Wind developers botch noise standards. EverPower Wind Holdings used one calculation for phase one of the Buckeye Wind Farm and when proposing phase two they used an entirely different method to calculate noise. When asked why they did this by the OPSB, the acoustician said if the first method were used for phase two, the cumulative impact would prove to be too much noise for our rural area. I cannot speak for all project developers, but the one in my area is certainly not ethical. If this is happening in my area, how can I not assume it isn't happening elsewhere?


DonkeyHoty Aug. 27, 2013 @ 7:20 p.m.

It would naturally follow that energy consumers, after viewing their electric bills, would take issue with the source of their energy? If you could energize your home with the methane produced by grumping about it, if your kids ( I MUST have kids) could work a treadmill to produce the energy they consume by leaving the lights on and playing video games then you might break even, but who the hell even tries? If? If you really cared you would sit in the dark and eat your imported shoes. If you really cared you would sit in the garage and eat the exhaust of your imported car. The future is bleak, and then there will come the issues of WATER. YOUR CHILDREN ARE CONDEMNED BY YOUR GREED.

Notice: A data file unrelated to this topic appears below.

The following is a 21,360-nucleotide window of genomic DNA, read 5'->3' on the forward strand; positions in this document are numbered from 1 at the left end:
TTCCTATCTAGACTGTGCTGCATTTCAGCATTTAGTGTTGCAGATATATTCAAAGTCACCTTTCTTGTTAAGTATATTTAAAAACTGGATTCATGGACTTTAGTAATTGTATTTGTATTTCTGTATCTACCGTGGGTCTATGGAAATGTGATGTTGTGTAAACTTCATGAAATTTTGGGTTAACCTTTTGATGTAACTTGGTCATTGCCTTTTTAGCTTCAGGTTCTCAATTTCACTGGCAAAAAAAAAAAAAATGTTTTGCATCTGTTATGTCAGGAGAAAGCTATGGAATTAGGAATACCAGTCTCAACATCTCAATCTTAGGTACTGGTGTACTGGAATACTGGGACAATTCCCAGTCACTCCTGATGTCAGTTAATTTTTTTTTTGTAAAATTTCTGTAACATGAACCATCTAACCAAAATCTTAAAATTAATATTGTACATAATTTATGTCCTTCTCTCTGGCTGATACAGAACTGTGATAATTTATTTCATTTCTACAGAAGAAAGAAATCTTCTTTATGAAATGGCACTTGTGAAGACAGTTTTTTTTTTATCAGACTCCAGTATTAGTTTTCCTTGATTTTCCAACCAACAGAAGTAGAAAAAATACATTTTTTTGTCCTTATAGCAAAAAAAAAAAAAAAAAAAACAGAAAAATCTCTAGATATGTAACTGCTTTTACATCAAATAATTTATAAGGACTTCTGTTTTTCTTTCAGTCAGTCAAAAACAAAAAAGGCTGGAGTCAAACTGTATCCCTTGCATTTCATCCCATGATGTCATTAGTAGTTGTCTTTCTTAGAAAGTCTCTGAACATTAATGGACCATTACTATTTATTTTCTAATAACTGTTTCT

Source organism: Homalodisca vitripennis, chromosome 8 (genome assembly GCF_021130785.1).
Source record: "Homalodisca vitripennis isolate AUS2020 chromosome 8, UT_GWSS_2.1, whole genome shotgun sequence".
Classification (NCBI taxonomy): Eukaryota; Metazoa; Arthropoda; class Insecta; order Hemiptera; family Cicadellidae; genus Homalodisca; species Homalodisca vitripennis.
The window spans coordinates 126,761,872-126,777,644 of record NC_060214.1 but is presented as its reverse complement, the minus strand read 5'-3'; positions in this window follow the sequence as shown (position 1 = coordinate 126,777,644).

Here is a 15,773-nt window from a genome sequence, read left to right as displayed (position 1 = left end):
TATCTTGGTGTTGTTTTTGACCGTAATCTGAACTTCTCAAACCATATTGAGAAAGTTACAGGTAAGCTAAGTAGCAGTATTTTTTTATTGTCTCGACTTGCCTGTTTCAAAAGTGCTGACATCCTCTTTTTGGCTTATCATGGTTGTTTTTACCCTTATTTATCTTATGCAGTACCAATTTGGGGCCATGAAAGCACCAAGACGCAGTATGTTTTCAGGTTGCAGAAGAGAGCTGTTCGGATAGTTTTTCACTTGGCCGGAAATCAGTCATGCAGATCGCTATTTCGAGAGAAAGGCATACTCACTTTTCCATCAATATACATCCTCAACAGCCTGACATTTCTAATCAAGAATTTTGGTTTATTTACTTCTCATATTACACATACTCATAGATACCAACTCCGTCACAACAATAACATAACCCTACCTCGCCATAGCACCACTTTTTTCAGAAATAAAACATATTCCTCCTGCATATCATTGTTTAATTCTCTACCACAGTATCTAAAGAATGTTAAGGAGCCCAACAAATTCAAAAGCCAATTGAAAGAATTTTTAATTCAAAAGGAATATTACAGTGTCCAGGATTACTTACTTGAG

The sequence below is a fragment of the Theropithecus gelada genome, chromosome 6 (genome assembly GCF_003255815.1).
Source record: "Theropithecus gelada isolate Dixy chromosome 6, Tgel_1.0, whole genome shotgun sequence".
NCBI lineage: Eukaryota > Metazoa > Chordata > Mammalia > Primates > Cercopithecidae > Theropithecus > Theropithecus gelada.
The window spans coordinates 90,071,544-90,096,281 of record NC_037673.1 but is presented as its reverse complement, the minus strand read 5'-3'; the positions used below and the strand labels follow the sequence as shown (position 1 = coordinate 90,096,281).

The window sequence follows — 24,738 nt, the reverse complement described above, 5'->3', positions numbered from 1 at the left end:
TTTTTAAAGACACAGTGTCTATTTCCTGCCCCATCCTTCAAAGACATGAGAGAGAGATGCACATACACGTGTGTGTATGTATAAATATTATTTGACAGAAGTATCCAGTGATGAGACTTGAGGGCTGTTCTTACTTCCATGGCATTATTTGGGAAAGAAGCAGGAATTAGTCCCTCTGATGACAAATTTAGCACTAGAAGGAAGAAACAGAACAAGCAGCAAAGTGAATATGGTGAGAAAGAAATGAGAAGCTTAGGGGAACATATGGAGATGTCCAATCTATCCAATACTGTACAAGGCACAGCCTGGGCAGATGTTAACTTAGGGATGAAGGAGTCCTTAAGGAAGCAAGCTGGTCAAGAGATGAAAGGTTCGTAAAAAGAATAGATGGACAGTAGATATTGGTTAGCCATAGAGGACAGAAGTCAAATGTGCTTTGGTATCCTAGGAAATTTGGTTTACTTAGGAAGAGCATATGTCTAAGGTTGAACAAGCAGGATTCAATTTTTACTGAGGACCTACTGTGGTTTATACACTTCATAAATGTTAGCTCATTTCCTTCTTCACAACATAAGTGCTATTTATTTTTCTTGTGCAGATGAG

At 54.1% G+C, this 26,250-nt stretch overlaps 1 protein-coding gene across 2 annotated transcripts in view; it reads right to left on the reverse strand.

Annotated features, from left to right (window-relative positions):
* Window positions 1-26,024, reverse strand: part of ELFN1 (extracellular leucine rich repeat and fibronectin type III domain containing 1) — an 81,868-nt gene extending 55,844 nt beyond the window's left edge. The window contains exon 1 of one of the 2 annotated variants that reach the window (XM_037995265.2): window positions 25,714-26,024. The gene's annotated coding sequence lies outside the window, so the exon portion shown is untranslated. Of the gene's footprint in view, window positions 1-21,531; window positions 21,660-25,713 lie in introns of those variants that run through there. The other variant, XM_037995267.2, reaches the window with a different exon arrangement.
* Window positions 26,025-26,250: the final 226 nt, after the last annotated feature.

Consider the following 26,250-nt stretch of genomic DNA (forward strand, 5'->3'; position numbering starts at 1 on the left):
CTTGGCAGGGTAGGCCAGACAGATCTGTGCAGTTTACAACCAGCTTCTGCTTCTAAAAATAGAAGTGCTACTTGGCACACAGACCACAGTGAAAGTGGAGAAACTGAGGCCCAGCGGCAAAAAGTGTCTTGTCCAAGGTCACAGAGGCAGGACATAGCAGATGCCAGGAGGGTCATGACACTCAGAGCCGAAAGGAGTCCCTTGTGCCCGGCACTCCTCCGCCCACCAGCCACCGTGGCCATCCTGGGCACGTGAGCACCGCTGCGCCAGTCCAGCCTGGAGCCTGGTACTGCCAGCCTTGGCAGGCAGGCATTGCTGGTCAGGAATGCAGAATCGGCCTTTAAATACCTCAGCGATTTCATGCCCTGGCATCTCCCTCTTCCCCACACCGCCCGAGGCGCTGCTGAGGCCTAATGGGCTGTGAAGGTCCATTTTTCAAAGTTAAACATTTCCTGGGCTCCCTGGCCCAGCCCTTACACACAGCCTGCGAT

zwills Aug. 28, 2013 @ 12:13 a.m.

Mr. Siobhan Braun, this is reprehensible. You've interviewed disgruntled locals only and made absolutely no attempt to fact check what they said or cover both sides. You got a cover page article that says wind turbines are "linked to cancer". Really?! Put up a valid source for this wild claim, or issue an apology to your readers.


AudreyHorne Aug. 28, 2013 @ 7:53 a.m.

Anxo--are cars slicing endangered birds in half? I don't think so. That's a silly comparison.

Founder-I can guarantee that you do not want to live in a green energy zone. Spend a week at Don Bonfiglio's and see if you have the same thoughts.